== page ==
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Army sees sharp increase in suicides during coronavirus pandemic

Posted October 1, 2020 12:44 p.m. EDT

— The US Army has seen a worrisome increase in soldier deaths by suicide since March, raising questions about whether troops feeling isolated due to the coronavirus pandemic may be a contributing factor.

CNN has learned that the monthly number of suicides in the active duty Army since March, when the impact of the pandemic began to be felt, was above the five-year average of the monthly totals for the force. As of August 31, the active duty force has had 114 suicides compared to 88 in the same time period during 2019. One-hundred and fourteen deaths is the highest number in the first eight months of any year since 2012.

The total rate of suicides is especially troubling to the Army because for active duty soldiers alone it was 36 per 100,000 so far in 2020 compared to 30.6 the year before.

For the total Army forces, including guard and reserve forces, there were 200 suicides by August 31 of this year compared to 166 for the same period in 2019. The highest number of suicides occurred in July with 35 cases, or more than one suicide every day.

CNN has not obtained the 2020 figures for the other services including the Navy, Marines and Air Force.

The Associated Press first reported the 2020 Army figures.

On Thursday, the Pentagon released its annual report detailing the number of suicides in 2019. For all members of the active duty military there were 342 suicides in 2019 compared to 324 the year before. DOD calculates that is a rate of 25.8 per 100,000 in 2019 compared to 24.7 in 2018.

Army and defense officials privately say they cannot definitively prove that the stress caused by troops feeling isolated during the pandemic played a role. But they believe it may have due to the time frame in which the increase has occurred.

Military has attempted to mitigate impact of pandemic on operations

While the military has looked to mitigate the impact of the pandemic on the military with training and operations continuing, there have been periods when the movement of forces have been restricted, which officials believe may have led to some service members feeling isolated.

Arash Javanbakht, a professor of psychiatry and behavioral neurosciences at Wayne State University, told CNN that the pandemic is likely a factor contributing to the increase in suicides in combination with a list of other factors that come with serving in the military.

"When it comes to the military population, there's a higher level of stress. This is a high stress job and situation and there's a higher level of trauma, PTSD, depression, substance use, as well as medical conditions which are already there" regardless of the pandemic, he said.

That message was echoed by Sheila Rauch, a psychiatry professor at Emory University, who noted "regardless of whether you're in the military or out of the military, if your social supports are removed, you will get more isolated and you'll be at a higher risk of acting on impulses toward harming yourself."

In recent months the Army has stressed virtual mental health services while keeping all 16 of the Army's inpatient psychiatric wards open.

Overall, the predominant demographic for suicides, the Army says, are caucasian males, who are junior or mid-grade enlisted, generally under the age of 29. Generally they have access to a personally owned weapon and may have issues related to behavioral health, finances, substance abuse or relationships, according to the officials.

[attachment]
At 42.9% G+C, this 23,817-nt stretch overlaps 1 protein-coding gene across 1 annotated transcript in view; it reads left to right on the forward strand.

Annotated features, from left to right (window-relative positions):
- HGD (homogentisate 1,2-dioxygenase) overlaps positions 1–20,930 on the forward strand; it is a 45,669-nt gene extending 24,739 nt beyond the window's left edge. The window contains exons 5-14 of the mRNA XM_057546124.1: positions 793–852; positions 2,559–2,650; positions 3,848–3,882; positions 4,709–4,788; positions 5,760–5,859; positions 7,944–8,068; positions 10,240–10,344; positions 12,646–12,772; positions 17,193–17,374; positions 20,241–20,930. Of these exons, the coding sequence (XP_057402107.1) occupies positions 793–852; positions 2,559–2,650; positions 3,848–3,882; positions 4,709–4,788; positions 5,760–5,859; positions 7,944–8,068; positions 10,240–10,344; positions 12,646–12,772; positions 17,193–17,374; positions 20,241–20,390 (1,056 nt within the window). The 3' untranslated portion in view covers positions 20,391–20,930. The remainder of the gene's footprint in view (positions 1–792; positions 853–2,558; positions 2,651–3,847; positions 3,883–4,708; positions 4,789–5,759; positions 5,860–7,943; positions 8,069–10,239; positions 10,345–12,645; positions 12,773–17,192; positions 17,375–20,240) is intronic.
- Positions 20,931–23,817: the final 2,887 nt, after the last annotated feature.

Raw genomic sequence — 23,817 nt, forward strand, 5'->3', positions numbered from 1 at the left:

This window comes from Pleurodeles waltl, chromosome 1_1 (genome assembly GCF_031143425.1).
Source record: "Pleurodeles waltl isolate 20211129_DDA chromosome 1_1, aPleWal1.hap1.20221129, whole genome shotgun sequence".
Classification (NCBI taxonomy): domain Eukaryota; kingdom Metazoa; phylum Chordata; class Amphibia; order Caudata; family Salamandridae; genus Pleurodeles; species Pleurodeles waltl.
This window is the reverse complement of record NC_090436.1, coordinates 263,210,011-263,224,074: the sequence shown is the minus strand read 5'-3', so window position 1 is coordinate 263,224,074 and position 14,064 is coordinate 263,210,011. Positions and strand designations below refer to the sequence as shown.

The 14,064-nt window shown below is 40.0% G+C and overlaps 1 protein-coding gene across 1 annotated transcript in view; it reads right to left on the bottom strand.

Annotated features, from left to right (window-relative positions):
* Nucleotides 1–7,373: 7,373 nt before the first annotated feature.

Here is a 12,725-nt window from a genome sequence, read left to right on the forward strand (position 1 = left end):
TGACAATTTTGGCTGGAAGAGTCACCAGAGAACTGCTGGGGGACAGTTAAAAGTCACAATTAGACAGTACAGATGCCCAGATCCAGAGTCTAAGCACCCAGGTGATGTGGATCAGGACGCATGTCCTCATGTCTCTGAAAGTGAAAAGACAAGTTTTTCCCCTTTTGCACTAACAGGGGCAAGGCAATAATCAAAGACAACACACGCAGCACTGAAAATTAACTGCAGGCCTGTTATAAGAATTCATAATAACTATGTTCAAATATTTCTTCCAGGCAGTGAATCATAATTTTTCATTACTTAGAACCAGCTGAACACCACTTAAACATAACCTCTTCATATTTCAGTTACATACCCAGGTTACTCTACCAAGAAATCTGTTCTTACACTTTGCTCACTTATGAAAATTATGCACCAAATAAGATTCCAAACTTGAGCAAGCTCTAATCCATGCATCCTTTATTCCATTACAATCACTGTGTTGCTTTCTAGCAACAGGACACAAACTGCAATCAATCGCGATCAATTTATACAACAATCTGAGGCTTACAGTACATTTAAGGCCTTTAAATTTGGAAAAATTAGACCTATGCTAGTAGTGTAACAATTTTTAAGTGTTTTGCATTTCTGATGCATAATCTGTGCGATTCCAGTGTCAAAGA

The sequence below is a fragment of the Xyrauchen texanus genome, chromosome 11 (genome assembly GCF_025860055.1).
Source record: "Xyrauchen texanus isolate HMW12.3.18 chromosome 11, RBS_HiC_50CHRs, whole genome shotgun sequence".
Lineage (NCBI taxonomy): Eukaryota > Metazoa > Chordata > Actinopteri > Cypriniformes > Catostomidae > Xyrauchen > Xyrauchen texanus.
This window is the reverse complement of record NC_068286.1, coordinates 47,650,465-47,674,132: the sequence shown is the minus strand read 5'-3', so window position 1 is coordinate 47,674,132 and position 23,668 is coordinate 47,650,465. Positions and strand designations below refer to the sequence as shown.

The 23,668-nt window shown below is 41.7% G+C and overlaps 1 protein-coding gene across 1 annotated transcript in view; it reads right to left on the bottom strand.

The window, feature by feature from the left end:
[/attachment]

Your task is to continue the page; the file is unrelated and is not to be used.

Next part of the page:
The Army is considering whether shortening deployment cycles could help ease stress two officials say. The length of deployments can vary widely from six months to a year, depending on the type of unit involved and the extent to which freedom of movement is restricted due to Covid-19.

All of the services are increasing the availability of online, virtual and when possible, in-person behavioral health services. There is a consistent effort to try to show troops there is no stigma in seeking help and the Army has redesigned its suicide prevention program with more trainers providing support and advice throughout the service.

And while there have been meaningful strides in recent years, stigma against seeking mental health treatment remains "pretty significant," Rauch said.

"Within certain professions, like military or police or fire where it's a population that's going towards trauma quite often, those populations tend to have more of a stigma towards seeking mental health."

In a recent virtual town hall, one sailor asked a question that got the attention of top leaders. Petty Officer Second Class Jynishia Hines, on board the USS Gerald Ford, made it clear the impact of social distancing and isolation during Covid-19 has taken a toll on sailors she knew.

"Their morale has plummeted, but most importantly, their mental health, as well." Later, a defense official said senior Navy enlisted personnel would talk to those on the ship and see what they could do to help.

And Army Gen. Paul Funk, who leads the Army Training and Doctrine Command, said at the Army's 2020 Fires Conference Tuesday, "in my opinion, just like we have to go see the dentist, we all ought to have to go see the behavioral health specialist once a year."

"We've got to try to turn the corner on the suicide issue, and we've got to work hard to make people feel like they are part of our organization that can turn to us in times of need," he said.

The Veterans and Military Crisis Line offers 24-hour support for veterans, service members, members of the National Guard and Reserve and family at 1-800-273-8255 and press 1, or chat online. The National Suicide Prevention Lifeline can also be reached 24 hours a day at 1-800-273-8255.

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